3 Tips for Working Around Heavy Equipment Safely
Here are our top three tips:
Communication is how two or more people pass on or share information, ask questions, and relate to one another. It allows the transfer of knowledge, know-how, or even simply a confirmation that a situation is alright. During the use and operation of heavy equipment, there are a lot of simultaneous factors and actions. Being able to read the site and communicate with the various operating entities can keep individuals alive and preserve the integrity of the workspace.
Communication can be verbal (e.g., radio or voice) or visual (e.g., flashing lights or hand signals). Staying safe means acknowledged permission and the patience to wait for a response to a request to approach. The operator must pause using the equipment (boom, grapple, blade, etc.) and clearly acknowledge that permission to enter the working circle is granted (e.g., by flashing lights, radio communication, or facing toward the coworker and making distinguishable eye contact).
2. Interaction with the Heavy Equipment
Even once you’re trained and skilled in heavy machine operation, you will still need to be able to pay attention to the worksite and the ways in which you interact with the machinery. For instance, based upon where the equipment is located, there is an imaginary line that draws a circle around its location. This is referred to as the “working circle” and moves along with the piece of heavy equipment. So it is vital to always be aware of who is working on what, where, and with what type of equipment.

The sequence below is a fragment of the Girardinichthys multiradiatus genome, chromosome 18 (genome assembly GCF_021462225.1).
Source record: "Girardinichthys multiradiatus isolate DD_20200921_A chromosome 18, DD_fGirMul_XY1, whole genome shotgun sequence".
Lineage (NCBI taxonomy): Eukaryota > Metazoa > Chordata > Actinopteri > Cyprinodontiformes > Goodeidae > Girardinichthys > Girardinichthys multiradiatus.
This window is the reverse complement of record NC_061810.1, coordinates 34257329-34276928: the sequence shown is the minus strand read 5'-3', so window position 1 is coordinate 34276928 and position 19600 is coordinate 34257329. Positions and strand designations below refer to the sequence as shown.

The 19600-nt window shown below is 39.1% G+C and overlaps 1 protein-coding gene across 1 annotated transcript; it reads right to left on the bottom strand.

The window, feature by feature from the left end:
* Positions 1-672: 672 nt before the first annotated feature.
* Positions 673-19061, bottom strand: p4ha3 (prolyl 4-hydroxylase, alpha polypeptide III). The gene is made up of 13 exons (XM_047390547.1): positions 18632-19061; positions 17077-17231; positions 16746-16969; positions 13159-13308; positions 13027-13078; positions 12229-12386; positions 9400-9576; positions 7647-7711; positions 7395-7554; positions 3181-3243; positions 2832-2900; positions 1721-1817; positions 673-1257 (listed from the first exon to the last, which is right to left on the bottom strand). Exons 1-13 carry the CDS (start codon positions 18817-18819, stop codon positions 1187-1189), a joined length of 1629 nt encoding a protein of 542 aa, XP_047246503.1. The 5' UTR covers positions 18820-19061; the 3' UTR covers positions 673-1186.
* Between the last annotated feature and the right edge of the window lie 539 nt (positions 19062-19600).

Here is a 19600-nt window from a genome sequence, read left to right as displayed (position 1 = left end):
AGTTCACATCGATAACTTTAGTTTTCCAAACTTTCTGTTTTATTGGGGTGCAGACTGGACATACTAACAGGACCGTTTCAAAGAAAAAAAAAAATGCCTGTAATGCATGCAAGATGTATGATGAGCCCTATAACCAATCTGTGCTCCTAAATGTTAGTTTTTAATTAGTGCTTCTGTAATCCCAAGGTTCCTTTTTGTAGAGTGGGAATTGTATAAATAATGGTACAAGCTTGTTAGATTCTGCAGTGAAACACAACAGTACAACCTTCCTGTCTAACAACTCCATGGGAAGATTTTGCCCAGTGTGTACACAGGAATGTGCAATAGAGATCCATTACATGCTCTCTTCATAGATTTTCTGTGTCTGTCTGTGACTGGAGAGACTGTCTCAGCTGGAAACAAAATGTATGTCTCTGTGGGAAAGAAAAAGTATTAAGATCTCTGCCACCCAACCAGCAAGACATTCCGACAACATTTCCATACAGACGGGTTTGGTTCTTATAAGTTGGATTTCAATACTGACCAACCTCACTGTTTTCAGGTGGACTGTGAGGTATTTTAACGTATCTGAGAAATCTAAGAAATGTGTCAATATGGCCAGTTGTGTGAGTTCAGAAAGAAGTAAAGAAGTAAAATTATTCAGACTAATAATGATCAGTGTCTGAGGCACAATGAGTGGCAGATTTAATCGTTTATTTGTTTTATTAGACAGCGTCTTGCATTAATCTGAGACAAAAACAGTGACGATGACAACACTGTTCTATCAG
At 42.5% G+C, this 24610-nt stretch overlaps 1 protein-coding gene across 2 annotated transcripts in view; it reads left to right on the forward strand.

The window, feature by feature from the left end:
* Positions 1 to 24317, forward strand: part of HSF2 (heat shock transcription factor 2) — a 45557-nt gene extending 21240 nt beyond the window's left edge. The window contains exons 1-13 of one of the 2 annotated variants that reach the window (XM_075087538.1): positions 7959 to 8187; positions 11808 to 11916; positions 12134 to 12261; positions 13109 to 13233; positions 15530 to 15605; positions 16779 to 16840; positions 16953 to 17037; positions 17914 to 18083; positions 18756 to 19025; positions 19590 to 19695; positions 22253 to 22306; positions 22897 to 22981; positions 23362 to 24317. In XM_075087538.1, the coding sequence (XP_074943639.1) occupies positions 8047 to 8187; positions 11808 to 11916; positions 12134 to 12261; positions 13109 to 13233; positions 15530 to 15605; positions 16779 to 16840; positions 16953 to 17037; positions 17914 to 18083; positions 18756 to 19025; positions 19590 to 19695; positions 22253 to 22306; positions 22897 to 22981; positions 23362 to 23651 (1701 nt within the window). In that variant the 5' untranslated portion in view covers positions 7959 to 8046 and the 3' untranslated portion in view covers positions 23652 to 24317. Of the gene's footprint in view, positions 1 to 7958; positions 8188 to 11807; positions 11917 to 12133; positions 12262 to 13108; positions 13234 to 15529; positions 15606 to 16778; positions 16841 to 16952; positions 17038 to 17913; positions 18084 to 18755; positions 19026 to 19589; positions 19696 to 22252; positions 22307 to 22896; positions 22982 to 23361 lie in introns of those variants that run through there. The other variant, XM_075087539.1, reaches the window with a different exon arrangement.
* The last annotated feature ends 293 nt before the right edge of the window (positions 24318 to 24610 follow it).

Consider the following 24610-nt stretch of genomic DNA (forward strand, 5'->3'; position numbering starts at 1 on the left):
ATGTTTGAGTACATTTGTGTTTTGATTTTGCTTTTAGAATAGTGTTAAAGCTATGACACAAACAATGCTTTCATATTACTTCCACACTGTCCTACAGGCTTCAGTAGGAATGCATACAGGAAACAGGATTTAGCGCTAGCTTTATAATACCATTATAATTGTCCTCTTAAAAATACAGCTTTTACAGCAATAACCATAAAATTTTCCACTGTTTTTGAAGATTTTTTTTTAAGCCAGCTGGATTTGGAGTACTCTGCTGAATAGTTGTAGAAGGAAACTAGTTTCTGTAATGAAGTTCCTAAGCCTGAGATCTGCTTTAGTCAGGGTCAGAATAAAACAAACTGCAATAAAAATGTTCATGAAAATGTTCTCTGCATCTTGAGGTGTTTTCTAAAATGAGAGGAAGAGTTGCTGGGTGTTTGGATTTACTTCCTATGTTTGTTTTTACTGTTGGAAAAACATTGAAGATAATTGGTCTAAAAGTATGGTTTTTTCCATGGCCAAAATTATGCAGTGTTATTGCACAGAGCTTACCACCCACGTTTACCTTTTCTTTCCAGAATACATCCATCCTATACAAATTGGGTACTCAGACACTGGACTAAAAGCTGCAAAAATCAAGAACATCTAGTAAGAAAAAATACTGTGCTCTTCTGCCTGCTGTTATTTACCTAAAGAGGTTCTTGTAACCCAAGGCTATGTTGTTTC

When it comes to using communication to move around the “working circle,” it’s important to walk on the driver’s side so there’s better visibility. Additionally, when climbing into equipment, there is a three-point form for properly mounting and dismounting heavy equipment. Always remember, it is not safe to just jump down from heavy equipment.
3. Heavy Equipment
Learning standard safety protocols around heavy equipment is one of the most important components of getting involved in both causal and professional work with heavy equipment. Before operating any equipment, there should be a thorough inspection to make sure all alarms and lights are working properly.
The equipment operator should know where they’re going on the site and have a plan mapped out for how they will move around the site. A “danger zone” should also be set up so that there is a designated work area so that those around the site know if they enter, they might get injured. There needs to be a clear line of sight between the operator and the workers so communication remains efficient and effective.
Heavy machine and equipment operation can be a great career with the proper training and certification. Whichever job you aim to do, it’s always best to be safe, and these three tips about working around heavy equipment safely could be a lesson that helps save lives.